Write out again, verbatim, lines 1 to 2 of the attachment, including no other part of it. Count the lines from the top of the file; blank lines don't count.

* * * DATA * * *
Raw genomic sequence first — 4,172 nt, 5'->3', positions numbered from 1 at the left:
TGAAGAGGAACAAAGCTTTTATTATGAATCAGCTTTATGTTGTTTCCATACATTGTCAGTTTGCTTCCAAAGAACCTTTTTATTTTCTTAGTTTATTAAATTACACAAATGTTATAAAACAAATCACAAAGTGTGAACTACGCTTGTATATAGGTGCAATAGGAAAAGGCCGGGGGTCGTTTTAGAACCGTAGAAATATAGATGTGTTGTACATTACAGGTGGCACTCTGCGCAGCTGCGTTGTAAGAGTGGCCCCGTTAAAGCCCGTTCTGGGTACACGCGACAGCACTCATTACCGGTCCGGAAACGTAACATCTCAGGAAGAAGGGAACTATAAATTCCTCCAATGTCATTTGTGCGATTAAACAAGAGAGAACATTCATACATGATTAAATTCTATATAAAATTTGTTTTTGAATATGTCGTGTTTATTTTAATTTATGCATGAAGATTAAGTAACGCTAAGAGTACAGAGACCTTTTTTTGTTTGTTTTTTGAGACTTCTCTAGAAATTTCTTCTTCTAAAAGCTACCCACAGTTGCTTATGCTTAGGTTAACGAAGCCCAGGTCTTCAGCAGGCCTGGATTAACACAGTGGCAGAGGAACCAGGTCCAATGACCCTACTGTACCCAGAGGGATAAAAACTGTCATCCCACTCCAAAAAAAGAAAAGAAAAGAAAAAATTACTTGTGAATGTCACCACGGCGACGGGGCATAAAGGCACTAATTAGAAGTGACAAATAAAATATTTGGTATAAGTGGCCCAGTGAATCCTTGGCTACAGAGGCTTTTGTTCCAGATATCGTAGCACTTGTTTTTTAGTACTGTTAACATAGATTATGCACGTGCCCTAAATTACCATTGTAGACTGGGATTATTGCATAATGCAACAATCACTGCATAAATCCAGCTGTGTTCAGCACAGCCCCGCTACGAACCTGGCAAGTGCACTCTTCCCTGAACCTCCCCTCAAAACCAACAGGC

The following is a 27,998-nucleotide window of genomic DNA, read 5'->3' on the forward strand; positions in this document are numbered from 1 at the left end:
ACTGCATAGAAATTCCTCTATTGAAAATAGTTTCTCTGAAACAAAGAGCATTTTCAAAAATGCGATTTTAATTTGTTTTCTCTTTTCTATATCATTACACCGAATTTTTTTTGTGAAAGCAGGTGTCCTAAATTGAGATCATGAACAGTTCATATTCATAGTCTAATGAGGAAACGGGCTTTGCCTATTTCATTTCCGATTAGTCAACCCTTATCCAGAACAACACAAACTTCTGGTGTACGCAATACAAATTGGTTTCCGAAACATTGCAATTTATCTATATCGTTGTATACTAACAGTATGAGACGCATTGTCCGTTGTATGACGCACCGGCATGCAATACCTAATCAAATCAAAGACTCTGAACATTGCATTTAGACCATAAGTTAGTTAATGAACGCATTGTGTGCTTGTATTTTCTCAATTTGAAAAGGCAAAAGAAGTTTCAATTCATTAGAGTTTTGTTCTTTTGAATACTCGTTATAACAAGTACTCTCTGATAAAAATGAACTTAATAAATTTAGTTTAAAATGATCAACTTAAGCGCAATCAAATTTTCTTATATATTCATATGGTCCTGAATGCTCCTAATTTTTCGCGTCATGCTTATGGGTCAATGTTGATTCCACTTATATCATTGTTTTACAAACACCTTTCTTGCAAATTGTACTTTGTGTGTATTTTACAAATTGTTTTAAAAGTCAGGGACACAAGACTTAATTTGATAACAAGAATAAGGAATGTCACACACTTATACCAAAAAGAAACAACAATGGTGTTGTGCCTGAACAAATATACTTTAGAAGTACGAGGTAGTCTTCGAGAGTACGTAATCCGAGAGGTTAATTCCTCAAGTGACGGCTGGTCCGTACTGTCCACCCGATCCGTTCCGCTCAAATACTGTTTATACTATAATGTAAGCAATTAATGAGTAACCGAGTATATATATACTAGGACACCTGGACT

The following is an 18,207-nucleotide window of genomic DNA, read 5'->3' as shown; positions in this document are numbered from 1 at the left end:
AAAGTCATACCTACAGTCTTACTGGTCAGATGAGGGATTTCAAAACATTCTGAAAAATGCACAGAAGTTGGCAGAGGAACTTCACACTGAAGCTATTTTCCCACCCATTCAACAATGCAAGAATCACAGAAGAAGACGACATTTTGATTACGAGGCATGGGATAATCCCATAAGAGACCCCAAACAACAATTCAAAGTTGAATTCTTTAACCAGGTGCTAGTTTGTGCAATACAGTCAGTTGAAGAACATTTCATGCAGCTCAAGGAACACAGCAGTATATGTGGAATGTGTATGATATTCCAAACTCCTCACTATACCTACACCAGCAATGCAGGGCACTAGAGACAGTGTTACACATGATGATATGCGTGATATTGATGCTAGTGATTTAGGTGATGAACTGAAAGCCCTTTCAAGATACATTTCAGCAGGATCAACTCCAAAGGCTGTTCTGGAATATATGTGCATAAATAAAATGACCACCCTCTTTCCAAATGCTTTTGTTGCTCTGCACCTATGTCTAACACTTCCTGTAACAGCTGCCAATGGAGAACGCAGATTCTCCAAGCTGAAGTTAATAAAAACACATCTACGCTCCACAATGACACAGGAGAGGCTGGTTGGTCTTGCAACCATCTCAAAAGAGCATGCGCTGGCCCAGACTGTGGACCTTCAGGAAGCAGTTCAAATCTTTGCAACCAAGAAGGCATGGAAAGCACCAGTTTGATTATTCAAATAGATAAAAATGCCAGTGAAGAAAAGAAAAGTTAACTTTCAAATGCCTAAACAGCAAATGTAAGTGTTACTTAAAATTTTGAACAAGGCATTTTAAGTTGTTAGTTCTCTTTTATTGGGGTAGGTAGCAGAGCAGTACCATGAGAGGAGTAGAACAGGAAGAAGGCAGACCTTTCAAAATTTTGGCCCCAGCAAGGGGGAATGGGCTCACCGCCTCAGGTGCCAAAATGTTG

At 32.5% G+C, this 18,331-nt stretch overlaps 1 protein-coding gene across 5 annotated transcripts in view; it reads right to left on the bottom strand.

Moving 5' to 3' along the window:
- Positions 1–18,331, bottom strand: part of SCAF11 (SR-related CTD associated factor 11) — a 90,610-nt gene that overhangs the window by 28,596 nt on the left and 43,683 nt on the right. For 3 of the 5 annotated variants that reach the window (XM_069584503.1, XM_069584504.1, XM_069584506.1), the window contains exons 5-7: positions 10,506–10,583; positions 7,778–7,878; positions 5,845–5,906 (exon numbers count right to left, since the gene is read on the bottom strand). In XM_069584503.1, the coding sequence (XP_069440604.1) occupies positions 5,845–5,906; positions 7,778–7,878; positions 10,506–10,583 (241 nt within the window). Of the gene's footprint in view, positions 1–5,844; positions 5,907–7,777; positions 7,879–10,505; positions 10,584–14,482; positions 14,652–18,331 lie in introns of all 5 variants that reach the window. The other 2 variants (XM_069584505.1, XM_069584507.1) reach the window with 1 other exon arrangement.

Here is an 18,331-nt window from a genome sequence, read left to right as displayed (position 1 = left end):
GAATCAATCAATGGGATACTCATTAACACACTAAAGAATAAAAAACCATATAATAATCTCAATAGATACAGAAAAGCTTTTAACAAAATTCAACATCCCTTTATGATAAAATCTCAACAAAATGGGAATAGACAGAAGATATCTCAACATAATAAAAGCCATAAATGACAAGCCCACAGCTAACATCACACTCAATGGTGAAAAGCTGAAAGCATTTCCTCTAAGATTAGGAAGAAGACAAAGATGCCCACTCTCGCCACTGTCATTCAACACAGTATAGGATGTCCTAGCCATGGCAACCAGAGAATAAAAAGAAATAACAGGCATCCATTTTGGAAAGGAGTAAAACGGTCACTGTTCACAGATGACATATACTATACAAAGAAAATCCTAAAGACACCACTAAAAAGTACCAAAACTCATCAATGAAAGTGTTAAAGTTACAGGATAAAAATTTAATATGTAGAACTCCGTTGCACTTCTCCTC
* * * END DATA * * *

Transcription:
Raw genomic sequence first — 4,172 nt, 5'->3', positions numbered from 1 at the left:
TGAAGAGGAACAAAGCTTTTATTATGAATCAGCTTTATGTTGTTTCCATACATTGTCAGTTTGCTTCCAAAGAACCTTTTTATTTTCTTAGTTTATTAAATTACACAAATGTTATAAAACAAATCACAAAGTGTGAACTACGCTTGTATATAGGTGCAATAGGAAAAGGCCGGGGGTCGTTTTAGAACCGTAGAAATATAGATGTGTTGTACATTACAGGTGGCACTCTGCGCAGCTGCGTTGTAAGAGTGGCCCCGTTAAAGCCCGTTCTGGGTACACGCGACAGCACTCATTACCGGTCCGGAAACGTAACATCTCAGGAAGAAGGGAACTATAAATTCCTCCAATGTCATTTGTGCGATTAAACAAGAGAGAACATTCATACATGATTAAATTCTATATAAAATTTGTTTTTGAATATGTCGTGTTTATTTTAATTTATGCATGAAGATTAAGTAACGCTAAGAGTACAGAGACCTTTTTTTGTTTGTTTTTTGAGACTTCTCTAGAAATTTCTTCTTCTAAAAGCTACCCACAGTTGCTTATGCTTAGGTTAACGAAGCCCAGGTCTTCAGCAGGCCTGGATTAACACAGTGGCAGAGGAACCAGGTCCAATGACCCTACTGTACCCAGAGGGATAAAAACTGTCATCCCACTCCAAAAAAAGAAAAGAAAAGAAAAAATTACTTGTGAATGTCACCACGGCGACGGGGCATAAAGGCACTAATTAGAAGTGACAAATAAAATATTTGGTATAAGTGGCCCAGTGAATCCTTGGCTACAGAGGCTTTTGTTCCAGATATCGTAGCACTTGTTTTTTAGTACTGTTAACATAGATTATGCACGTGCCCTAAATTACCATTGTAGACTGGGATTATTGCATAATGCAACAATCACTGCATAAATCCAGCTGTGTTCAGCACAGCCCCGCTACGAACCTGGCAAGTGCACTCTTCCCTGAACCTCCCCTCAAAACCAACAGGC